Kyoto is a city steeped in history, culture, and natural beauty – Japan’s heart and soul which served as the capital of Japan for over 1000 years before its modern counterpart – Tokyo took over. It is also a UNESCO World Heritage site boasting an array of must-see attractions.
If you visit Kyoto, plan to stay for a minimum of 3-4 days to take in as much of the culture, beauty and nature as you can.
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Things you should know before going to Kyoto
Visa for Japan
Check that you do not require a visa for Japan. The visa website is a quick and easy way to check whether your passport requires a permit.
Travel Insurance for Japan
SafetyWing is the World’s first International Travel Medical Insurance developed to meet the needs of entrepreneurs and remote workers travelling or living abroad. However, if you do not fall under this category, do not worry; SafetyWing also suits all vacation types.
The best time to travel to Kyoto
The best time to visit Kyoto is during the Cherry Blossom Season from late March to Early April. The weather is typically mild, with temperatures ranging from 10°C to 18°C (50°F to 64°F). Light layers and comfortable walking shoes are recommended. During this magical time the city’s parks and temples come alive with delicate pink blooms, creating a picturesque atmosphere. Don’t miss spots like Maruyama Park, Philosopher’s Path, and Kiyomizu-dera for breathtaking views.
Another wonderful time to visit Kyoto is during the Autumn Foliage Season from late October to Early December when Kyoto’s landscapes transform into a canvas of red, orange, and gold. The weather is cool and comfortable, with temperatures ranging from 10°C to 20°C (50°F to 68°F). Layers and a light jacket are recommended. This season offers stunning displays of autumn foliage (koyo) at iconic spots like Kiyomizu-dera, Arashiyama, and Tofuku-ji. The city exudes a peaceful, serene atmosphere, making it ideal for leisurely strolls and temple visits.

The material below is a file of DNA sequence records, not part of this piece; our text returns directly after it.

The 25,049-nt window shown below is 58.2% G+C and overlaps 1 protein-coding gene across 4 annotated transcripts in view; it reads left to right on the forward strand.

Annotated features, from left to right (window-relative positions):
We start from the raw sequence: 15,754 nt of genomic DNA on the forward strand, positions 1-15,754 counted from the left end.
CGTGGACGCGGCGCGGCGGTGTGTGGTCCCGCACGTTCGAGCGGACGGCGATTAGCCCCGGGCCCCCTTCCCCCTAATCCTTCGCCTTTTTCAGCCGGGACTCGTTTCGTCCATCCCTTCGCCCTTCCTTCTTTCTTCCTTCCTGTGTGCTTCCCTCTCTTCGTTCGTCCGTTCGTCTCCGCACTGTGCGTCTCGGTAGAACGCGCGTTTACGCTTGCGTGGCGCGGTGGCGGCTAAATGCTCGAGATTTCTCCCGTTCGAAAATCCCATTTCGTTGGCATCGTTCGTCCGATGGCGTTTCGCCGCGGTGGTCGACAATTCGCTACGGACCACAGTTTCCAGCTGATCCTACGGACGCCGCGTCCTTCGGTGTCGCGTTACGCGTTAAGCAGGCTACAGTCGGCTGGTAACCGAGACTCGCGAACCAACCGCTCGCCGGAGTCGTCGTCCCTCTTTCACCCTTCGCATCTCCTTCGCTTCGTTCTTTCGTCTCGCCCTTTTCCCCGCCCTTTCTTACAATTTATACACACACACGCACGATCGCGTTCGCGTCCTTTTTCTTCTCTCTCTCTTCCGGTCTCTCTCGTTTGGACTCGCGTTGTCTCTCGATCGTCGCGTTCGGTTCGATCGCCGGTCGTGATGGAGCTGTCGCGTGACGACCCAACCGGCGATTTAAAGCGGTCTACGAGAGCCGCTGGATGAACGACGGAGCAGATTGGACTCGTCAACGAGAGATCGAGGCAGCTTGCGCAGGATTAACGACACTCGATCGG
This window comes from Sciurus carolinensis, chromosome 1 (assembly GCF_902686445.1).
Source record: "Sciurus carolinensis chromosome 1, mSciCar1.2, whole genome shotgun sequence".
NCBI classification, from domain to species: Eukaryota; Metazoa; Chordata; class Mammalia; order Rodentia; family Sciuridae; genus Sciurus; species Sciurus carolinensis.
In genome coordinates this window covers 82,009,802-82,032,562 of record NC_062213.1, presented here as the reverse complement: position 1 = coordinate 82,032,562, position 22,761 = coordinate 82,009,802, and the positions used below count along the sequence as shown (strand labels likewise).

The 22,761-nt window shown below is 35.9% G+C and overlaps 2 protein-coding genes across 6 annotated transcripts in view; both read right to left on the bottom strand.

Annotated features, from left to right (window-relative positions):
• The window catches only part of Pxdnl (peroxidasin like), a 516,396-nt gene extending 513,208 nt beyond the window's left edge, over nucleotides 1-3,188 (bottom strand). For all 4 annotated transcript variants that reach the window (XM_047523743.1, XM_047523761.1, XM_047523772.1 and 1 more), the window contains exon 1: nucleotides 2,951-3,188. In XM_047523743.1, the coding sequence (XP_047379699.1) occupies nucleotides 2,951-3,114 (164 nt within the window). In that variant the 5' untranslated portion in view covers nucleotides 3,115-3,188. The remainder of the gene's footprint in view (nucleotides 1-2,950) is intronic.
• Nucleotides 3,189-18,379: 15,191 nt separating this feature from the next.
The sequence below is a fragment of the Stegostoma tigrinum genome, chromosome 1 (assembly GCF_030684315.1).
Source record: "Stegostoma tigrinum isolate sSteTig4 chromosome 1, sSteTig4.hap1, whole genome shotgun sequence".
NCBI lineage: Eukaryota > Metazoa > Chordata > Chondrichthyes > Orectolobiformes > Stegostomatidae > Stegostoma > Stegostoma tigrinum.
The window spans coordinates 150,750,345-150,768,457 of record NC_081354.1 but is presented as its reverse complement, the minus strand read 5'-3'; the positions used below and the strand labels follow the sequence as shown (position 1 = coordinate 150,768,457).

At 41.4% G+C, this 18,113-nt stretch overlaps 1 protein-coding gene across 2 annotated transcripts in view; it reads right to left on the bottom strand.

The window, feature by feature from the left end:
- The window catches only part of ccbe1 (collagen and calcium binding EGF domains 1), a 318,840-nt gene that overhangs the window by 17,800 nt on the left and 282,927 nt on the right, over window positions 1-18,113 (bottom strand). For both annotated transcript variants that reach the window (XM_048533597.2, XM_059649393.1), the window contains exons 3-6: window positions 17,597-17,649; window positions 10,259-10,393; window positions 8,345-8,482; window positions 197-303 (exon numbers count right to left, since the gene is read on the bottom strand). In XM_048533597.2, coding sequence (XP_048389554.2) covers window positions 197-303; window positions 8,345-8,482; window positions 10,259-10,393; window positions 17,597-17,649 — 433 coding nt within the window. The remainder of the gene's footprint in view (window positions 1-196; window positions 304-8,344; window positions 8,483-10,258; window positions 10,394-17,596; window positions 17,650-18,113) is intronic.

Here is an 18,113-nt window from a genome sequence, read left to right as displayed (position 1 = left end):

Tipping in Japan
In Japan, tipping is not a common practice and can actually be considered rude or inappropriate in certain situations. Generally, excellent service is expected and included in the price of goods or services. Japanese hospitality is deeply rooted in the culture, and the service provided is already of high quality. Attempting to tip may cause confusion or embarrassment for the recipient. However, if you really want to show appreciation for exceptional service, a polite thank you, or a compliment to the staff is more than enough.
Currency in Japan
The Japanese Yen (¥) is the official currency in Kyoto. While credit cards are accepted in many places, it’s wise to have some cash on hand, especially when visiting smaller shops, street vendors, or participating in cultural experiences.
Remember to check the current exchange rates before your trip, and consider using a currency exchange service for the best rates. Additionally, notify your bank or credit card provider about your travel plans to avoid any issues with transactions while in Kyoto. With the right currency prepared, you’ll be ready to fully enjoy your visit to this enchanting city, whether you’re captivated by cherry blossoms or the fiery hues of autumn leaves.
How to get to Kyoto
Transport: You can order a private transfer here. The drive time from Kansai International Airport to downtown Osaka is just under 1 hour.
Train or bus: From Kansai International Airport (KIX) to Kyoto, the travel time by train and bus typically takes just over an hour. However if you decide you can hop on the Shinkansen bullet train from Shin Osaka Station to Kyoto city which will get you there in 15 mins. Once you arrive, navigating this enchanting city is easy thanks to the well-developed and efficient transport options from Kyoto Station including JR trains, privately-operated railways and bus lines.
Travel times may vary slightly based on train schedules and traffic conditions.
Hiring a car is also an option if you plan to spend a few days here and want to do it at your own pace.